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Panel Glue-Up, How Many Boards?

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Forum topic by JustJoe posted 05-23-2013 01:57 PM 802 views 0 times favorited 7 replies Add to Favorites Watch
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JustJoe

1554 posts in 793 days


05-23-2013 01:57 PM

I didn’t know if this should go here or in Joinery or ??? so if it’s wrong, mods can move it please….

Today I start picking thru the stack of cherry to choose the boards for my dresser. I need 18” wide panels for the sides and top, and the widest boards i have are 12”.

Of course I’ll do my best to match grain but in the end there will still be boards glued to boards and I want it to look good. So what’s the rule of thumb for gluing up wider panels in big boards – do I put two 9” together and have the line going right up the middle, or three 6” and have two lines, but they’re not in the middle, or do I rip them all into little 3 and 4 inch or what????

I’m starting with shaker style but since I plan as I go that will probably change. If I can’t get wide glued panels to look good I might go with frame and panel, but that would change all the joinery too so who knows…
thanks
Joe

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7 replies so far

View Wolfdaddy's profile

Wolfdaddy

263 posts in 589 days


#1 posted 05-23-2013 02:06 PM

If it were me I would probably go with 3 pieces at 6” The narrower pieces will be a little more stable than 2 wider pieces, and would still look good if you can match the grain up.

-- Your failures do not take away your possibilities.

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bandit571

7530 posts in 1438 days


#2 posted 05-23-2013 02:07 PM

Maybe make them as three-board panels? Rip the 12” wide ones to 6”, add a third board. Third one can either be in the middle, or rip it down to 3” each and add to the outside edges. The more pieces in the panel, the less it will cup.

-- A Planer? I'M the planer, this is what I use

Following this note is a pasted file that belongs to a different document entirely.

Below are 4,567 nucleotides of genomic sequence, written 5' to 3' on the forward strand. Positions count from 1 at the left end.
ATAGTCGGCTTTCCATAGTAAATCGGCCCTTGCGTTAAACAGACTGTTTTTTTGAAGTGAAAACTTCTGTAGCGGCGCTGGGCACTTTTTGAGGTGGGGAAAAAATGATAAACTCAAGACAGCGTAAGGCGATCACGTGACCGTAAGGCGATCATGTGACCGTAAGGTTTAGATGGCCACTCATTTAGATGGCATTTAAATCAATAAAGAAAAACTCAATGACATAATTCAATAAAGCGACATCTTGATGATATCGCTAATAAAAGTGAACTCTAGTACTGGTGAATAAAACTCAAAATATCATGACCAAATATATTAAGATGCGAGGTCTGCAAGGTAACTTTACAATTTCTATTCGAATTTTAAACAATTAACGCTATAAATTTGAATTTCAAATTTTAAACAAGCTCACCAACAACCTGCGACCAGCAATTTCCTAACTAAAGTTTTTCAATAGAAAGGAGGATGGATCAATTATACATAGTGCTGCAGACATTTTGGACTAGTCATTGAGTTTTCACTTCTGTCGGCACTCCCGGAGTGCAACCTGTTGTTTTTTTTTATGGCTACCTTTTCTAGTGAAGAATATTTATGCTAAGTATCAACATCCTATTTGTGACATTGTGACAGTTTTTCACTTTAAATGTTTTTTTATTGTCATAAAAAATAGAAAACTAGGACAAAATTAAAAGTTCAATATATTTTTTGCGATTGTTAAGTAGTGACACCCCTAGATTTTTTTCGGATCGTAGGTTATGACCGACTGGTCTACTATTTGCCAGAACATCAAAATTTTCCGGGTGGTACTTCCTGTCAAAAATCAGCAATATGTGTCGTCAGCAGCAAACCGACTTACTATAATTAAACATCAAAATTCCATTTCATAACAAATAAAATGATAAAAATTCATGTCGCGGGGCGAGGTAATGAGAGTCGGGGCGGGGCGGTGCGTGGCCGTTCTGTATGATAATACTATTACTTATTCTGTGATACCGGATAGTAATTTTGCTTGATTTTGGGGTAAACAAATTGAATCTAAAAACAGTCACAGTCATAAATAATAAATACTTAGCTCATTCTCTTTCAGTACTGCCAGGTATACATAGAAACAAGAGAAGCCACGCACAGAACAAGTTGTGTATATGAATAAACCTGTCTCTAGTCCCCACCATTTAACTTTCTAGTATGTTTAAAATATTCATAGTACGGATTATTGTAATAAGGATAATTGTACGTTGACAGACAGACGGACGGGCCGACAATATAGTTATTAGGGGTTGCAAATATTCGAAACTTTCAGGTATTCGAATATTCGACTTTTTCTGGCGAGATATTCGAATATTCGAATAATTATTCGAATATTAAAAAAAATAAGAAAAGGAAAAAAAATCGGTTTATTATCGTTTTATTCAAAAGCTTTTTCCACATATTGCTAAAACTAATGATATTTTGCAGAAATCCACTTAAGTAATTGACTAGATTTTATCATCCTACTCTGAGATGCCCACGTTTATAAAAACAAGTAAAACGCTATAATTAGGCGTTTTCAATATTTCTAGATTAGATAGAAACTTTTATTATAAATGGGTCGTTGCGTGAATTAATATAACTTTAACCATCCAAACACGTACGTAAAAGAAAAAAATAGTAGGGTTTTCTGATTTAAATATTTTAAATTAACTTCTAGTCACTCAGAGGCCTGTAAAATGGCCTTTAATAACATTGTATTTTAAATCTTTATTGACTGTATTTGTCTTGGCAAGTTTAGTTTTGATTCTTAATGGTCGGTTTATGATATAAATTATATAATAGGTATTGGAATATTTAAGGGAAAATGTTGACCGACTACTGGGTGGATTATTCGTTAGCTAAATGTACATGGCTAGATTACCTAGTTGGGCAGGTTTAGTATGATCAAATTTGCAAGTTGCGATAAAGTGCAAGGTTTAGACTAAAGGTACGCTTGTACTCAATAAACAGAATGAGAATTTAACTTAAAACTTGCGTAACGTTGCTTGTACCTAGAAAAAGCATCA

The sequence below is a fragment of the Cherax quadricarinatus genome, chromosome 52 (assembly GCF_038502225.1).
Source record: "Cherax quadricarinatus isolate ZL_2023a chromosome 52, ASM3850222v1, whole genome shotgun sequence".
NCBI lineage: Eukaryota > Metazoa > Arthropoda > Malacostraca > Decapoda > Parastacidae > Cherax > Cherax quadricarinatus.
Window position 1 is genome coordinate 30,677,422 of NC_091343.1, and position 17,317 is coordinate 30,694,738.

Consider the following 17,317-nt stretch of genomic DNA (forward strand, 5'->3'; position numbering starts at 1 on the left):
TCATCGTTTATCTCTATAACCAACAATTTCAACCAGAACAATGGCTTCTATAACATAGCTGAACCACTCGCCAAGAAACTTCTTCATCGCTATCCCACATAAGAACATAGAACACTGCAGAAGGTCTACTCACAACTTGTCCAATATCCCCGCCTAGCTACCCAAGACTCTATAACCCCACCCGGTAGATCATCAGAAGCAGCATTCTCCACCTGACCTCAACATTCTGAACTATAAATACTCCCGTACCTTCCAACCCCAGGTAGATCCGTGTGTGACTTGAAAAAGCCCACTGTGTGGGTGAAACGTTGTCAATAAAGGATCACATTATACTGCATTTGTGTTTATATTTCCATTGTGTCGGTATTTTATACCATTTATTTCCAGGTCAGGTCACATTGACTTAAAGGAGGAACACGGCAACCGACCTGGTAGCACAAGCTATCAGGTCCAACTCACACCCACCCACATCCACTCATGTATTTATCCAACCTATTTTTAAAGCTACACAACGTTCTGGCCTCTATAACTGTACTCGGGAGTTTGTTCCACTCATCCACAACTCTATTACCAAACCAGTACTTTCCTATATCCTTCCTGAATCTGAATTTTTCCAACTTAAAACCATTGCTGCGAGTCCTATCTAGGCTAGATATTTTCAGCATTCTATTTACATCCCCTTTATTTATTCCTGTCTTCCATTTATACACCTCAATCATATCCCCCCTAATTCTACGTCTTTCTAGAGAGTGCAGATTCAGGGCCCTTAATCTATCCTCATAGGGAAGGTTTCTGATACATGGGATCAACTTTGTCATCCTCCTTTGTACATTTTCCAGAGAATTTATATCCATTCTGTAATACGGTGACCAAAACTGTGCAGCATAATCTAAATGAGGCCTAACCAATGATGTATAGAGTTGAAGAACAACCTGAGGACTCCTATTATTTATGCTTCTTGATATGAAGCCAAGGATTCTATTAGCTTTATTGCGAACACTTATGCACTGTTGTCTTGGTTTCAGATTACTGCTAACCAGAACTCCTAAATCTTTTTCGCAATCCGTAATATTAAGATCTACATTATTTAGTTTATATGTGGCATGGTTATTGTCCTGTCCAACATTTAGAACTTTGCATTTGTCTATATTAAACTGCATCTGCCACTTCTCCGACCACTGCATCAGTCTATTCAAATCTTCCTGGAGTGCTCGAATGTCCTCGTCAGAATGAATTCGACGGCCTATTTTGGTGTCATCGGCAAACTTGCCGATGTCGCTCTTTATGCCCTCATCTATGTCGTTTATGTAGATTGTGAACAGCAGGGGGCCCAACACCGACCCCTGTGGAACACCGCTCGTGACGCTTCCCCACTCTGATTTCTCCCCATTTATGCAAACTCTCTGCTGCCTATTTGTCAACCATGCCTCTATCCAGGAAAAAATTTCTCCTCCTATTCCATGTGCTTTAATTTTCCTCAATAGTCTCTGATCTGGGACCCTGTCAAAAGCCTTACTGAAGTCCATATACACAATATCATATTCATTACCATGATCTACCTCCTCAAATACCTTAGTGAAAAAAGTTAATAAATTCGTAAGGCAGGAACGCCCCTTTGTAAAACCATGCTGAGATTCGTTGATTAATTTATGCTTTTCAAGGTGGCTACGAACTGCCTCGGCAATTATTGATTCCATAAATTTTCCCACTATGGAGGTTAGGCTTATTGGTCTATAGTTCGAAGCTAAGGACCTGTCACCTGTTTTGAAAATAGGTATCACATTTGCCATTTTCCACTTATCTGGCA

View Bill White's profile

Bill White

3590 posts in 2715 days


#3 posted 05-23-2013 02:10 PM

3 panels. You’ll be a LOT happier when the panels don’t bow.
Don’t forget to alternate the growth rings directions during the glue-up.
Bill

-- bill@magraphics.us

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Wolfdaddy

263 posts in 589 days


#4 posted 05-23-2013 02:16 PM

+1 to Bill and bandit’s posts
I like the idea of ripping the 12” in half and inserting another piece between them. That way you can alternate the rings and still get some grain continuity on the two outside pieces.

-- Your failures do not take away your possibilities.

View bandit571's profile

bandit571

7530 posts in 1438 days


#5 posted 05-23-2013 02:17 PM

About like this?

These came from a single 6” wide plank. Black Walnut. Came out decently

Not to bad. As for growth rings…..I usually just go by best face showing. I will move each around until I like the way the grain looks. I do not even use any “Bisquits” to align thing up. Just a plain old edge joint.

-- A Planer? I'M the planer, this is what I use

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JustJoe

1554 posts in 793 days


#6 posted 05-23-2013 02:36 PM

Thanks guys – looks like the consensus is 3 6” vs two wider boards, which gives me a lot more options when it comes to choosing matching boards.

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View Buckethead's profile

Buckethead

1961 posts in 623 days


#7 posted 05-23-2013 03:01 PM

My two cents on grain matching: I like when a piece looks like one single board. I also like when boards are clearly joined together. Baords which come close, but seem jointed are my least favorite, not that it ruins a piece, but to me, seeing the work is better.

I’m may get reprimanded by traditionalists for this, but having been a framing carpenter for so many years, my work is all to often hidden.

Dovetails, mortise and tenons, dowels, etc… Should be visibly presented where possible too. (In my humble opinion)

At least this is how I intend to start off. Perhaps as I advance, I will evolve and see it differently.

-- Bucket, any person that spends 10k on a bicycle is guaranteed to be a $@I almost started to like you. -bhog

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